Galaxies seem to grow around supermassive black holes, as we will study in more
detail when we discuss active galactic nuclei. There is a supermassive black hole (about 3
million times the mass of the sun) in the center of the Milky Way, and we can study it and
its surroundings in far finer detail than we can for the nucleus of any other galaxy. For
example, the picture below shows the nearest external galaxy with an "active"
central black hole, Centaurus A, and compares an unresolved spot in its nucleus with what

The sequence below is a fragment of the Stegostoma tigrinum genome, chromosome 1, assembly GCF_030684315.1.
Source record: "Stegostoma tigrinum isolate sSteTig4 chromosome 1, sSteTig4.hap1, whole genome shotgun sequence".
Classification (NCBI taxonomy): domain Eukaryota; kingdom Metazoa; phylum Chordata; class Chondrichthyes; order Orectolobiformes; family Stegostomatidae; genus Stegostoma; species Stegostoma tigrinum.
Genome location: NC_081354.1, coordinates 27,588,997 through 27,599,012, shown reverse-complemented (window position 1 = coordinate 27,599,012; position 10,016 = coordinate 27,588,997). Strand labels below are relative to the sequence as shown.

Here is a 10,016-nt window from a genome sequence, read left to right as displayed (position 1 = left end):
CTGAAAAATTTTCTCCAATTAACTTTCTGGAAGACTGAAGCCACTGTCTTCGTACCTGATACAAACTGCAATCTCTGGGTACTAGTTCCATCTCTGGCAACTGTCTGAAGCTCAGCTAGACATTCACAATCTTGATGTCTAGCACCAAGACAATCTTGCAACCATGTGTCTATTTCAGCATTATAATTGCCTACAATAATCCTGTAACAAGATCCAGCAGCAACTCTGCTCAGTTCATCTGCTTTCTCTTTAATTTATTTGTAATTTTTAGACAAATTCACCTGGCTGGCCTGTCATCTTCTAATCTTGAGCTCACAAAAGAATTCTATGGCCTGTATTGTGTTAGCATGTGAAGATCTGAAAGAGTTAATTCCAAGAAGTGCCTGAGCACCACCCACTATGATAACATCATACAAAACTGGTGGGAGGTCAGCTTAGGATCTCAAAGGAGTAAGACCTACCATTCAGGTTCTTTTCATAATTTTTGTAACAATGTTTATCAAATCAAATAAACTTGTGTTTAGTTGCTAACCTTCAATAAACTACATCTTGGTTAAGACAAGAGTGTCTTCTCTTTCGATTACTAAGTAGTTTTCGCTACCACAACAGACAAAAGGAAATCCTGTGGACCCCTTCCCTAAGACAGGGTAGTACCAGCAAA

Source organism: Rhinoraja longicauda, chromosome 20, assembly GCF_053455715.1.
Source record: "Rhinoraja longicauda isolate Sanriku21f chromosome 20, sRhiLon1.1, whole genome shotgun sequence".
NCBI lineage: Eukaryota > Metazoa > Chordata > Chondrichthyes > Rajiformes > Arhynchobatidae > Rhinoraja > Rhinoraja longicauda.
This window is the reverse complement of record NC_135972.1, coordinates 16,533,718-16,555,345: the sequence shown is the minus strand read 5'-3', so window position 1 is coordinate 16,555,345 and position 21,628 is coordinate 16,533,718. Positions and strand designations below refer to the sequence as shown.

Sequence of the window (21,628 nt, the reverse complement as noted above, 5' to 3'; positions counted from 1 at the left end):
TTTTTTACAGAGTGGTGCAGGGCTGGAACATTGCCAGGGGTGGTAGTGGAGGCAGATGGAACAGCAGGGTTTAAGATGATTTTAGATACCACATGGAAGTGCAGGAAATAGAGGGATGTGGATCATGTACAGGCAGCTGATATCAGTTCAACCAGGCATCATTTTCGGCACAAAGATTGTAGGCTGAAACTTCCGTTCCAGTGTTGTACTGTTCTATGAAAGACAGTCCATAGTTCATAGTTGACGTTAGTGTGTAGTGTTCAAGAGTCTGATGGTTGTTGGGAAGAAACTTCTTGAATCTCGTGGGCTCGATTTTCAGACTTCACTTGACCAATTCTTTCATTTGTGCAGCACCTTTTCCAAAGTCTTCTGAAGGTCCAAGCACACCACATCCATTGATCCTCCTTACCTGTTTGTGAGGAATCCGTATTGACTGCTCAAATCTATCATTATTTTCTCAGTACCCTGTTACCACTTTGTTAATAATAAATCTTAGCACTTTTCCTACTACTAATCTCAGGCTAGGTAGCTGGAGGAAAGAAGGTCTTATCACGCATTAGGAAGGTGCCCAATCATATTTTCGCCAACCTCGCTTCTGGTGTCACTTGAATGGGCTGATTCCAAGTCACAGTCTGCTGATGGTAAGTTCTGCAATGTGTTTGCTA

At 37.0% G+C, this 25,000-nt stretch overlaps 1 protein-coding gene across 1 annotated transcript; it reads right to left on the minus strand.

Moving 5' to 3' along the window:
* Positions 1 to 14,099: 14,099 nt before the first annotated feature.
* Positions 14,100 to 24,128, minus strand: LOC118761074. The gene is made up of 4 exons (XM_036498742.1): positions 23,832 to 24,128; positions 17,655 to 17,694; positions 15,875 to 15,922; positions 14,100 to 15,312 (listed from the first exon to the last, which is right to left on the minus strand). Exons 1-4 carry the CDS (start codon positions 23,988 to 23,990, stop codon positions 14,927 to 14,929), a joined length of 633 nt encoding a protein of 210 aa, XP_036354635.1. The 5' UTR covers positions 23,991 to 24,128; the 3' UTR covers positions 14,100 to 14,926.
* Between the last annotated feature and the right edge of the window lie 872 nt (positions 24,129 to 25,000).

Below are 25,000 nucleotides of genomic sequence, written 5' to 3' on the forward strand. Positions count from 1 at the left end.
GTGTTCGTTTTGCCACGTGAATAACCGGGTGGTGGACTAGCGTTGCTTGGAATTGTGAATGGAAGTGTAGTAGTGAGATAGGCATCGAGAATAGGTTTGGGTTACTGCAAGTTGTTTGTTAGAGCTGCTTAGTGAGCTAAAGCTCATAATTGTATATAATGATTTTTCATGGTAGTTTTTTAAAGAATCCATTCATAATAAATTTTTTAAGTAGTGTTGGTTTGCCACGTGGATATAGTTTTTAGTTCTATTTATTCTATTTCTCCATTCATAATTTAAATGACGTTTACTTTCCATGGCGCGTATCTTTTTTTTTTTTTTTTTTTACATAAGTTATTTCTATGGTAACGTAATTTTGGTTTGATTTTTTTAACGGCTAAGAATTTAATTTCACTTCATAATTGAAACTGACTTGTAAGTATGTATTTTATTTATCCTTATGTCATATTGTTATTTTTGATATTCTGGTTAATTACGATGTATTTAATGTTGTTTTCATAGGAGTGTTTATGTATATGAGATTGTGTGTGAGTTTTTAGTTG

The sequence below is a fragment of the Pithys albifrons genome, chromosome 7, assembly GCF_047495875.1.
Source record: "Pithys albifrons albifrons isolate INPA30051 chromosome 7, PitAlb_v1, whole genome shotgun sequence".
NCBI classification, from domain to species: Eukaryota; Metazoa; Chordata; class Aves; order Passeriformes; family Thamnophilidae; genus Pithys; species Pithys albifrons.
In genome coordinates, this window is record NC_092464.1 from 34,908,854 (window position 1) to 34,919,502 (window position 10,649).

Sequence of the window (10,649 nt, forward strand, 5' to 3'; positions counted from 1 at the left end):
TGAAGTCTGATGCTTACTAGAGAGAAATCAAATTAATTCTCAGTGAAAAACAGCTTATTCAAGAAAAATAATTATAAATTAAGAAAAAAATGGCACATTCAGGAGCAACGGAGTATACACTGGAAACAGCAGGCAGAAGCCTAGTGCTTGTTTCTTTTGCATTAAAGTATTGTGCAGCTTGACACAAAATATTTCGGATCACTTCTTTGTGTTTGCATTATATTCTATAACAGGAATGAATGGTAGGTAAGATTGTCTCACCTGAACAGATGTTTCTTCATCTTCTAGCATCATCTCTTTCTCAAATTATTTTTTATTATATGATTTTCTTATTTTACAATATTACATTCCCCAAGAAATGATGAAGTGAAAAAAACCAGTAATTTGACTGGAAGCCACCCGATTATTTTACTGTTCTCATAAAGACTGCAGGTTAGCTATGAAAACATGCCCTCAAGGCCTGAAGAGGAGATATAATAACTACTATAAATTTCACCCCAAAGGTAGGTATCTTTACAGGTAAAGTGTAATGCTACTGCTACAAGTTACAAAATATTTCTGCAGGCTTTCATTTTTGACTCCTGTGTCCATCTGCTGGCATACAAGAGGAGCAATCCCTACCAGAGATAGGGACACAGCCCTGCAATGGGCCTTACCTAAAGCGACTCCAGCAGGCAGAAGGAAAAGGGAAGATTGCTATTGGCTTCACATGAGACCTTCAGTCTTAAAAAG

we can see in a spot of the same physical size in the Galactic Center.
||HST images of the center of Centaurus A (from http://oposite.stsci.edu/pubinfo/pr/1998/14/b.html).
A color optical picture is to the left, while a near infrared image is to the
right. The infrared light penetrates the dust and shows the nucleus glowing in light from
the supermassive black hole. The small flashing square is an unresolved region about half
a parsec in size.